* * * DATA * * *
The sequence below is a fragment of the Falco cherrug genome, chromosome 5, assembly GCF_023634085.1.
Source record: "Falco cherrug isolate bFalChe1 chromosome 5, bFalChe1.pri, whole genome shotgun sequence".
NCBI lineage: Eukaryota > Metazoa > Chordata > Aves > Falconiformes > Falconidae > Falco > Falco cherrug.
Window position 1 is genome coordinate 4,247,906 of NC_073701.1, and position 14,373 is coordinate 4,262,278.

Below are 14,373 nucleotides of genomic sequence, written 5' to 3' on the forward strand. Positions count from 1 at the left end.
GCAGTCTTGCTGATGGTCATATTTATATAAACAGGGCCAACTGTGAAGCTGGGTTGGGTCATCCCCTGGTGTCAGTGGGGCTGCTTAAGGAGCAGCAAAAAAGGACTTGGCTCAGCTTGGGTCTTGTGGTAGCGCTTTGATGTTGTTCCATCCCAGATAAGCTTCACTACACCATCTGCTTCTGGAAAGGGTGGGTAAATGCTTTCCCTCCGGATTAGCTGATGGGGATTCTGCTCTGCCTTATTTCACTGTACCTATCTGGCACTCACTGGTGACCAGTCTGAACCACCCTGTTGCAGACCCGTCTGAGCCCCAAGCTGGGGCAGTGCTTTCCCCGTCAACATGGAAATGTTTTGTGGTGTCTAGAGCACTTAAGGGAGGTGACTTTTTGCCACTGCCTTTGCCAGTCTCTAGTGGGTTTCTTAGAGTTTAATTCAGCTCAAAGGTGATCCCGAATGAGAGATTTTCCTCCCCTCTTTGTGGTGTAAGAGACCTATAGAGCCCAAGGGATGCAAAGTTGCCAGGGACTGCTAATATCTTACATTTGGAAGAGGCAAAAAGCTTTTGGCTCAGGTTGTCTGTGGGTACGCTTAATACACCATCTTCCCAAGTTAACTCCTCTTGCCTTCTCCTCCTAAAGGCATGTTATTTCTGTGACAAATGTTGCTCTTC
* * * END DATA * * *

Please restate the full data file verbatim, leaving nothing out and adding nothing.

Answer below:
The sequence below is a fragment of the Falco cherrug genome, chromosome 5, assembly GCF_023634085.1.
Source record: "Falco cherrug isolate bFalChe1 chromosome 5, bFalChe1.pri, whole genome shotgun sequence".
NCBI lineage: Eukaryota > Metazoa > Chordata > Aves > Falconiformes > Falconidae > Falco > Falco cherrug.
Window position 1 is genome coordinate 4,247,906 of NC_073701.1, and position 14,373 is coordinate 4,262,278.

Below are 14,373 nucleotides of genomic sequence, written 5' to 3' on the forward strand. Positions count from 1 at the left end.
GCAGTCTTGCTGATGGTCATATTTATATAAACAGGGCCAACTGTGAAGCTGGGTTGGGTCATCCCCTGGTGTCAGTGGGGCTGCTTAAGGAGCAGCAAAAAAGGACTTGGCTCAGCTTGGGTCTTGTGGTAGCGCTTTGATGTTGTTCCATCCCAGATAAGCTTCACTACACCATCTGCTTCTGGAAAGGGTGGGTAAATGCTTTCCCTCCGGATTAGCTGATGGGGATTCTGCTCTGCCTTATTTCACTGTACCTATCTGGCACTCACTGGTGACCAGTCTGAACCACCCTGTTGCAGACCCGTCTGAGCCCCAAGCTGGGGCAGTGCTTTCCCCGTCAACATGGAAATGTTTTGTGGTGTCTAGAGCACTTAAGGGAGGTGACTTTTTGCCACTGCCTTTGCCAGTCTCTAGTGGGTTTCTTAGAGTTTAATTCAGCTCAAAGGTGATCCCGAATGAGAGATTTTCCTCCCCTCTTTGTGGTGTAAGAGACCTATAGAGCCCAAGGGATGCAAAGTTGCCAGGGACTGCTAATATCTTACATTTGGAAGAGGCAAAAAGCTTTTGGCTCAGGTTGTCTGTGGGTACGCTTAATACACCATCTTCCCAAGTTAACTCCTCTTGCCTTCTCCTCCTAAAGGCATGTTATTTCTGTGACAAATGTTGCTCTTC